United States District Court, D. Massachusetts
MEMORANDUM & ORDER
Nathaniel M. Gorton, United States District Judge.
are five employees of Massachusetts Institute of Technology
(“MIT”) who are participants in the MIT
Supplemental 401(k) Plan (“the Plan”). They bring
a variety of claims under the Employee Retirement Income
Security Act of 1974 (“ERISA”) arising out of
MIT's allegedly improper relationship with Fidelity
Investments (“Fidelity”), the recordkeeper and
primary investment provider of the Plan.
allege breaches of the ERISA duties of loyalty and prudence
arising out of the Plan's inclusion of retail class
options instead of institutional class options in the funds
provided by Fidelity. In addition, plaintiffs allege that
Fidelity was paid excessive compensation for its
recordkeeping services and that MIT never engaged in a
competitive bidding process for those services. According to
plaintiffs, the Plan was an illicit kickback scheme whereby
Fidelity received inflated fees at the expense of the
Plan's participants in exchange for making donations to
the MIT endowment.
filed a motion to dismiss for failure to state a claim upon
which relief can be granted. On August 31, 2017, Magistrate
Judge Marianne B. Bowler entered a Report and Recommendation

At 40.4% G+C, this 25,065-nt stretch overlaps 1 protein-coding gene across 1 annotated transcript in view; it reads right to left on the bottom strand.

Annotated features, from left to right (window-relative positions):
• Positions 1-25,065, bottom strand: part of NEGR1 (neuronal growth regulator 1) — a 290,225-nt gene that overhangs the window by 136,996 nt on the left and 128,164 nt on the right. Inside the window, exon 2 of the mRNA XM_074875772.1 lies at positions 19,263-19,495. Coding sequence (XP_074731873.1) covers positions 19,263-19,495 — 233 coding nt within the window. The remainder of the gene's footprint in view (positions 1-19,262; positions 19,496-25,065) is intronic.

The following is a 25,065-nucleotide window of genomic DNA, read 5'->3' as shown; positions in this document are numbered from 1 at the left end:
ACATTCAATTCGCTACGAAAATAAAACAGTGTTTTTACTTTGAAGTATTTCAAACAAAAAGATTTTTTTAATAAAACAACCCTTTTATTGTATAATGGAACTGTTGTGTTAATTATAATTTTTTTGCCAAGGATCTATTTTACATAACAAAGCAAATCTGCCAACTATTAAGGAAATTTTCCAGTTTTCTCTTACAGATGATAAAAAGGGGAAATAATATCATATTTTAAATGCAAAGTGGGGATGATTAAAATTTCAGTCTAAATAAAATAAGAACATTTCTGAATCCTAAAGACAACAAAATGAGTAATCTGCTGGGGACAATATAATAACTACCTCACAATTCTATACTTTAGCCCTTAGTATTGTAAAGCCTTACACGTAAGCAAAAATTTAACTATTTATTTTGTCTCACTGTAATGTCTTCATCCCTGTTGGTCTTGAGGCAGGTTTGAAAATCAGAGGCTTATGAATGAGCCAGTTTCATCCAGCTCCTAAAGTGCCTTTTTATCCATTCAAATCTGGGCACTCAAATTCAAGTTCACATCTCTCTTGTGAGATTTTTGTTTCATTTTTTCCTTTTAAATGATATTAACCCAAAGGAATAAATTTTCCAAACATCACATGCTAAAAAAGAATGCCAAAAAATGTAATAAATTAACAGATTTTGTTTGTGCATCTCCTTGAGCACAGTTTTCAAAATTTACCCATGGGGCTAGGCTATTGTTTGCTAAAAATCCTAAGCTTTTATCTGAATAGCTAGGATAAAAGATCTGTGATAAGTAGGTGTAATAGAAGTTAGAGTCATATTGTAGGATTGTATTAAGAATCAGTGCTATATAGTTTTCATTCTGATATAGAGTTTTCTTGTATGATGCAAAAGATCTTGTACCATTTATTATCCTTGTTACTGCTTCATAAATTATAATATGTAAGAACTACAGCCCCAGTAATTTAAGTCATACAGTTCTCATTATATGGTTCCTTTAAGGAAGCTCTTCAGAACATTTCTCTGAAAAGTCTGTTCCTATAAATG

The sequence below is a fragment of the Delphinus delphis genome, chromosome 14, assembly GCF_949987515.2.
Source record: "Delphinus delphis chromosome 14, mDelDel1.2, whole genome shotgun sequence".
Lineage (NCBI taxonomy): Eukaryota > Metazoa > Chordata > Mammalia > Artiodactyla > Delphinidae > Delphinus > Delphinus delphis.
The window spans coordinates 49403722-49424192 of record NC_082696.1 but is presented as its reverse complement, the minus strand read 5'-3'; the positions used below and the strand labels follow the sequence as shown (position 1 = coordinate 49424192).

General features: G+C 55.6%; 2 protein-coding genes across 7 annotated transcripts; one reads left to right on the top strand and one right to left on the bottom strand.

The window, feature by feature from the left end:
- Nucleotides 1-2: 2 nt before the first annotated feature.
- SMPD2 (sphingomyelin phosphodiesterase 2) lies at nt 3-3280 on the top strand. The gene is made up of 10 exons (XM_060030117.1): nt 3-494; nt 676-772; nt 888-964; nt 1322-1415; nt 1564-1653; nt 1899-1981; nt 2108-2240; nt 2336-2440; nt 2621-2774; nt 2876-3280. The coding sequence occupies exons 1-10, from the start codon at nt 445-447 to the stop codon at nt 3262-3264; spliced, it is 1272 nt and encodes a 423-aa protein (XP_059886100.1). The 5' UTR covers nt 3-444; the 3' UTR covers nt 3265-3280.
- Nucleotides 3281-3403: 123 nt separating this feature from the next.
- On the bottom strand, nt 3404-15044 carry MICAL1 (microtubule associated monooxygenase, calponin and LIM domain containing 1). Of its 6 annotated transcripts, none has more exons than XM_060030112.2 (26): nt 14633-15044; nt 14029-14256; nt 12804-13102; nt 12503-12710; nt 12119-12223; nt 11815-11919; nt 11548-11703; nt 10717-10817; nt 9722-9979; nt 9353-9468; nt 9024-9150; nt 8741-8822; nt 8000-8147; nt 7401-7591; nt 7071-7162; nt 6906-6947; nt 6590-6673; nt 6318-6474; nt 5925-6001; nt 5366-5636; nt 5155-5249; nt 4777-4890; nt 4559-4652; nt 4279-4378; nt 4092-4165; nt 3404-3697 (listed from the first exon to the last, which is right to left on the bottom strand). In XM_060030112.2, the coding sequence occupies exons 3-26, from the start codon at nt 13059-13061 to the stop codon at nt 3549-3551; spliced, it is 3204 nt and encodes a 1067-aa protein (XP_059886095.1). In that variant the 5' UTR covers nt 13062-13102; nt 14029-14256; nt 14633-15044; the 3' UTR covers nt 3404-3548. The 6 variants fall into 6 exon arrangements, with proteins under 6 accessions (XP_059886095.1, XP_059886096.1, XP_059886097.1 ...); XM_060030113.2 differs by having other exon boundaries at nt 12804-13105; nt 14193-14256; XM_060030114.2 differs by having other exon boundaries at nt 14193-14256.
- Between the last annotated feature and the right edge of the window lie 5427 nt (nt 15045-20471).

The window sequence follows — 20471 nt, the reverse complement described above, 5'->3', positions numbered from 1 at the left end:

(“R&R”) to dismiss, in part, Counts I, II,
and IV of the complaint. Both parties filed timely objections
to the R&R.
district court refers a dispositive motion to a magistrate
judge for recommended disposition, it must
determine de novo any part of the magistrate judge's
disposition that has been properly objected to.
Civ. P. 72(b)(3).
present case that includes all four counts alleged by the
survive a motion to dismiss, a complaint must contain
sufficient factual matter, accepted as true, to “state
a claim to relief that is plausible on its face.”
Bell Atl. Corp. v. Twombly, 550 U.S. 544, 570
(2007). In considering the merits of a motion to dismiss, the
Court must accept all factual allegations in the complaint as
true and draw all reasonable inferences in the
plaintiff's favor. Langadinos v. Am. Airlines,
Inc., 199 F.3d 68, 69 (1st Cir. 2000). Yet
“[t]hreadbare recitals of the elements of a cause of
action, supported by mere conclusory statements, ” do
not suffice to state a cause of action. Ashcroft v.
Iqbal, 556 U.S. 662, 678 (2009). Accordingly, a
complaint does not state a claim for relief where the
well-pled facts fail to warrant an inference of anything more
than the mere possibility of misconduct. Id. at 679.
Count I - Breach of fiduciary duties under 29 U.S.C.
§1104(a)(1)(A) & (B) arising from unreasonable
investment management fees
Judge Bowler recommended dismissal of the duty of loyalty
claim under §1104(a)(1)(B) in Count I but not the duty
of prudence claim under §1104(a)(1)(A) in the same
count. The Court will accept and adopt that recommendation.
allege that defendants selected and retained Plan investment
options with excessive investment management fees instead of
identical, lower-cost share classes of the same funds.
Defendants respond that they did not breach their duties